Do Christians Have to Obey the Old Testament Laws?
Updated Feb 12, 2024

(Transcript of the video above, edited for readability)

The first thing you've got to do when Old Testament law arises is ask, what laws are you talking about? You have to look at Old Testament law and divide it up, because some of the laws are abiding and remaining, still relevant. Others have passed away. The traditional way that it's been done is you divide it into three—and this isn't just something men and women have invented. I believe the New Testament guides us to do this.

So you've got ceremonial law (ritual law, the sacrifices, the feasts, the tabernacle, the temple). Jesus says, "I am. All of that, it's done away with. I'm the fulfillment of all that, that picture. I'm the sacrifice. I'm the priest. I'm the tabernacle. I'm the temple. I'm the Passover. I'm the feast of first fruits. It's gone. Ceremonial law finished because I am the Christ of the ceremonies." We don't need the pictures anymore. The reality's here.

Then you've got what's usually called judicial law or civil law laws that were given for Israel: a unique nation in a unique place at a unique time. And God gave them special laws to preserve them, to maintain them as a nation, to separate them from other nations to make sure they wouldn't just be amalgamated until the purpose of that nation was fulfilled—which was to be the nation from which the Messiah, the Christ, would come. And once he has come, the need for all these laws that separated Israel, preserved Israel, gave them that unique status, were really no longer relevant. Apart from, there are moral principles, there's wisdom in these laws that we can look at and say, "Hey, that's useful, that's helpful." But we don't need, for example, the penalties, the extreme penalties that were used to really make sure this nation would be preserved until Christ came.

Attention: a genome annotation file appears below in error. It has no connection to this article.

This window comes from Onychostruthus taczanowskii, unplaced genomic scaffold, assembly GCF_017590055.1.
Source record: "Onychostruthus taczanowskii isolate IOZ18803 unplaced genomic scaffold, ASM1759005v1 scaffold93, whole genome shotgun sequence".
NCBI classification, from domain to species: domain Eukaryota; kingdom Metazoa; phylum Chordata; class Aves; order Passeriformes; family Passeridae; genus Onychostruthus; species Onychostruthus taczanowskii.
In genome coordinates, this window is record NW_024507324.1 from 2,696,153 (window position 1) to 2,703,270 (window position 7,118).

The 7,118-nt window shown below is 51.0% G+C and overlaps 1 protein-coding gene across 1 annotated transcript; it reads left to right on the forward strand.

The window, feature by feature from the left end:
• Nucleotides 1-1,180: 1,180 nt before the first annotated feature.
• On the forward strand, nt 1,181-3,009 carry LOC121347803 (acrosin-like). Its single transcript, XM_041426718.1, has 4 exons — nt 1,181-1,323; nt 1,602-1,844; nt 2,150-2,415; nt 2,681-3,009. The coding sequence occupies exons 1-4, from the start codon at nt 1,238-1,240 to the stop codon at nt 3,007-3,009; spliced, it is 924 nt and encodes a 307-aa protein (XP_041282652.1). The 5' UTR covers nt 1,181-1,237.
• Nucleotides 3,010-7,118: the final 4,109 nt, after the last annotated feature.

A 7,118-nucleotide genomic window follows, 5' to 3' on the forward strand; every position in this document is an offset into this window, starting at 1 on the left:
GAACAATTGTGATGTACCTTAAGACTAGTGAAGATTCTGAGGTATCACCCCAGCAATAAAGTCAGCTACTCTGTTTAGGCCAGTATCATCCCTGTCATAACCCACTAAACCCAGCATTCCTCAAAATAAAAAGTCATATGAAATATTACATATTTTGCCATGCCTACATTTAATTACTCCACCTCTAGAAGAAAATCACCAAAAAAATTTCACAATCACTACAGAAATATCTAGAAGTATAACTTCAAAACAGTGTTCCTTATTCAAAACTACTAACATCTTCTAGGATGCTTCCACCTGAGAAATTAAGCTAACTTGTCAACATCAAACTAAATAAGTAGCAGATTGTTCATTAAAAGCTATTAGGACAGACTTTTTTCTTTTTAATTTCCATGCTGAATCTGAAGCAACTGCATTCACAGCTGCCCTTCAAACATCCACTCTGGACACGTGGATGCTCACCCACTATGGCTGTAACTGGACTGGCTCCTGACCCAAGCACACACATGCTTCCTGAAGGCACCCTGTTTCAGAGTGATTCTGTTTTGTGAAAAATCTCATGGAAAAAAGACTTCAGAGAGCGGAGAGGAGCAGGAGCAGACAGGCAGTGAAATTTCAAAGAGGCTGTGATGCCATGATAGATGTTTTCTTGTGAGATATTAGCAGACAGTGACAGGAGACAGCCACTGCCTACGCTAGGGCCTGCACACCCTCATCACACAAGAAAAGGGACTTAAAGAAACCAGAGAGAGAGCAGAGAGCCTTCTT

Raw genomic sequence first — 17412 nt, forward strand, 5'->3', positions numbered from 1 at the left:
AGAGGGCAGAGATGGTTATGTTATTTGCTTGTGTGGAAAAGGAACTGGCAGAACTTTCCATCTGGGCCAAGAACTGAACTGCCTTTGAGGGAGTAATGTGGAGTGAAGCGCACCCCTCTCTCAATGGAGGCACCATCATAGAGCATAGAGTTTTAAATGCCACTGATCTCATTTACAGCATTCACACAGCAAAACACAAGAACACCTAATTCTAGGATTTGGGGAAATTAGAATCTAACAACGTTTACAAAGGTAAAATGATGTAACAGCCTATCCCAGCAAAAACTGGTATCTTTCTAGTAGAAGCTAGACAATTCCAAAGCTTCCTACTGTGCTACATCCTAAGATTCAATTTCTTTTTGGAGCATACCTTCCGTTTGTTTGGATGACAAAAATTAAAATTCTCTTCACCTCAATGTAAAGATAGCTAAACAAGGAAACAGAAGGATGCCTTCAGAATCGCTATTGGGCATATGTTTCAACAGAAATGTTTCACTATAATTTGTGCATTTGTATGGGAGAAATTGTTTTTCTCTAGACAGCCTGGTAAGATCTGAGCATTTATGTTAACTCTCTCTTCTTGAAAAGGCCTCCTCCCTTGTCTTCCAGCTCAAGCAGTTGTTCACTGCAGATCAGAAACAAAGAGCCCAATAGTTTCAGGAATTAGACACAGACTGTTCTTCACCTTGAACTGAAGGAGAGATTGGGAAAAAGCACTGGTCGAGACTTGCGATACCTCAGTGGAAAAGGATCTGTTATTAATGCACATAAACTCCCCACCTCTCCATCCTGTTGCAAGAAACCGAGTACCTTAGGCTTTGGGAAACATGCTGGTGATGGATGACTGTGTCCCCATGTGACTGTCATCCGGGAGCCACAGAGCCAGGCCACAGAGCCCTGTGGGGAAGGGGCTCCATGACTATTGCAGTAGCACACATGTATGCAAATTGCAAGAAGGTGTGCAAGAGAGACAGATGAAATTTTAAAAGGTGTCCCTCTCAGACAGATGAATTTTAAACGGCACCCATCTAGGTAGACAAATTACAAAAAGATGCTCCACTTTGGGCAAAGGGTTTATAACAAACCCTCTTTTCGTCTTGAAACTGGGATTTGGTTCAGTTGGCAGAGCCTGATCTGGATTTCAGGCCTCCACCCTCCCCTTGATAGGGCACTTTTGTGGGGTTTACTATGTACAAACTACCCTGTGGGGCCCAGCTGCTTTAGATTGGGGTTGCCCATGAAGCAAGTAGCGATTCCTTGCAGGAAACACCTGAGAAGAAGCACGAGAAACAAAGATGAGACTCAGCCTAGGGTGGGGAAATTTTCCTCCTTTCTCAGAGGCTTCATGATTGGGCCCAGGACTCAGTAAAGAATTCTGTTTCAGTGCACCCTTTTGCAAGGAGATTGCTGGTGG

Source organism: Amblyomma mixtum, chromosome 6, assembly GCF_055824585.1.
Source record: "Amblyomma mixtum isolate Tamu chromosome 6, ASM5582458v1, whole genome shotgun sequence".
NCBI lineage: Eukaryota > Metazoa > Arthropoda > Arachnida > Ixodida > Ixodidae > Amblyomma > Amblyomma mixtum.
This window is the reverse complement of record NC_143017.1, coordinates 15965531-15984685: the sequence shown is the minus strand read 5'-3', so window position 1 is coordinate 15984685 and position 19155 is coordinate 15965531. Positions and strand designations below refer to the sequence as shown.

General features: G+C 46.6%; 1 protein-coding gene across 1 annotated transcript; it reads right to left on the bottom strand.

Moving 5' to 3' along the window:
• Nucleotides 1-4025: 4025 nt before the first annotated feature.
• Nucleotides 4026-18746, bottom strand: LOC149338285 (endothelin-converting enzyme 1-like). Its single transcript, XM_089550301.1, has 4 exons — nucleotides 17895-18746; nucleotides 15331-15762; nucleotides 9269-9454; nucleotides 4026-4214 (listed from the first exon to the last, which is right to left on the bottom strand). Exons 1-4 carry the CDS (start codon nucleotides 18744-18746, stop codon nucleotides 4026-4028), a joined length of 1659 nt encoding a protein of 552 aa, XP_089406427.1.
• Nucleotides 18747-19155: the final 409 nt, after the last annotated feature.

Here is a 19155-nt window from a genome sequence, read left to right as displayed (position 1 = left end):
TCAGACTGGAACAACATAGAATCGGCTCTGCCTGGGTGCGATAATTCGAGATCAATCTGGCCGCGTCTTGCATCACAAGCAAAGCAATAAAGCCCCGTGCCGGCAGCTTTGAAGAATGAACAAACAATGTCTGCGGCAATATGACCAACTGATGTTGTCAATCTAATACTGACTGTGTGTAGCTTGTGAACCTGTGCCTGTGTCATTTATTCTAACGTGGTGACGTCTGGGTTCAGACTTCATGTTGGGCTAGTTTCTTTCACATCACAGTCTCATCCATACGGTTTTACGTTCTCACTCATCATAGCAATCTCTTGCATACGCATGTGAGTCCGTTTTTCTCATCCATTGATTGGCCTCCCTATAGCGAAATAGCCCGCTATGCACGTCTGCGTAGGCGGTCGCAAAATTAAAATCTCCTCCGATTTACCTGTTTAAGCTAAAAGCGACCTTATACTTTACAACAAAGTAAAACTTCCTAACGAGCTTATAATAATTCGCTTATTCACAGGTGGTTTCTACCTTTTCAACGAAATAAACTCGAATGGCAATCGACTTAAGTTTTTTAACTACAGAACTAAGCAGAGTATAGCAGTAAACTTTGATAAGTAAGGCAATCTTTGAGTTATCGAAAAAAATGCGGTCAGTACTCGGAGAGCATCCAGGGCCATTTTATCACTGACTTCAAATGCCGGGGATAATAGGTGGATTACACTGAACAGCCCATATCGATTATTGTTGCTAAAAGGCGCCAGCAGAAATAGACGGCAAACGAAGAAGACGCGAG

So ceremonial law, fulfilled. Judicial law, no longer necessary apart from what's wise in it. And then you have the moral law of God summarized in the 10 Commandments. And I think that's usually what people are asking about when they say, do I need to obey Old Testament law? And I think you have to take people to how that law was revealed. People of the law, legalism. But it was revealed in the context of grace. The whole 10 Commandments begin with, "I am the Lord your God"—so there's relationship—"who brought you out of the land of Egypt"—so, there's redemption—"Therefore, you shall have no other gods before me." So he's saying, "look, there's relationship already. Redemption's been accomplished. Now here are some rules to help you show your gratitude and your obedience, your gratitude and your thankfulness for this relationship and this redemption." And that's how Jesus puts it as well. He says, "If you love me"—there's relationship—"Keep my commandments."

So yes, the moral law is still relevant. We are to obey it, but why is the question. It's not to get redemption or get relationship. There's no way we can do that. But it's to show our gratitude for that redemption and that relationship. "If you love me, keep my commandments."

(First published as "Do Christians Have to Obey the Old Testament Laws?" on on October 24, 2011)


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